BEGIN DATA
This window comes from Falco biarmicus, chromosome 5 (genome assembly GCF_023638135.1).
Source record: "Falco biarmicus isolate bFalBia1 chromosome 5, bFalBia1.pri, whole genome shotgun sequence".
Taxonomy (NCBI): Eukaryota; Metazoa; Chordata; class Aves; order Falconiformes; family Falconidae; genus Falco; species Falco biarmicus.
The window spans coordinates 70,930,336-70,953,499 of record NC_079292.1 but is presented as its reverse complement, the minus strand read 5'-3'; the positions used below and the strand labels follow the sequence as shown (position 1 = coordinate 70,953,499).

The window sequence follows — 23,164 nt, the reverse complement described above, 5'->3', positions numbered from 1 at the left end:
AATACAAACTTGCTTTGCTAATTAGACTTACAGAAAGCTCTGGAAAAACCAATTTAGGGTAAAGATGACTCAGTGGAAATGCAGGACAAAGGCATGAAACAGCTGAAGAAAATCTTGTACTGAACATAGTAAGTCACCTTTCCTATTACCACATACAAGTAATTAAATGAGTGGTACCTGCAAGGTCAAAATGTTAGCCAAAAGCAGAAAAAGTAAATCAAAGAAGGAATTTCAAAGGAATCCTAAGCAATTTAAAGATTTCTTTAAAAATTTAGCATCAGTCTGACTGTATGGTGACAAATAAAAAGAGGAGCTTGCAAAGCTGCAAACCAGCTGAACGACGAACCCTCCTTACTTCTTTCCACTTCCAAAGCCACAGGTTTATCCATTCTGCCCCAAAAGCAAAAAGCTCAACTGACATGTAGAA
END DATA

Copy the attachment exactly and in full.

This window comes from Falco biarmicus, chromosome 5 (genome assembly GCF_023638135.1).
Source record: "Falco biarmicus isolate bFalBia1 chromosome 5, bFalBia1.pri, whole genome shotgun sequence".
Taxonomy (NCBI): Eukaryota; Metazoa; Chordata; class Aves; order Falconiformes; family Falconidae; genus Falco; species Falco biarmicus.
The window spans coordinates 70,930,336-70,953,499 of record NC_079292.1 but is presented as its reverse complement, the minus strand read 5'-3'; the positions used below and the strand labels follow the sequence as shown (position 1 = coordinate 70,953,499).

The window sequence follows — 23,164 nt, the reverse complement described above, 5'->3', positions numbered from 1 at the left end:
AATACAAACTTGCTTTGCTAATTAGACTTACAGAAAGCTCTGGAAAAACCAATTTAGGGTAAAGATGACTCAGTGGAAATGCAGGACAAAGGCATGAAACAGCTGAAGAAAATCTTGTACTGAACATAGTAAGTCACCTTTCCTATTACCACATACAAGTAATTAAATGAGTGGTACCTGCAAGGTCAAAATGTTAGCCAAAAGCAGAAAAAGTAAATCAAAGAAGGAATTTCAAAGGAATCCTAAGCAATTTAAAGATTTCTTTAAAAATTTAGCATCAGTCTGACTGTATGGTGACAAATAAAAAGAGGAGCTTGCAAAGCTGCAAACCAGCTGAACGACGAACCCTCCTTACTTCTTTCCACTTCCAAAGCCACAGGTTTATCCATTCTGCCCCAAAAGCAAAAAGCTCAACTGACATGTAGAA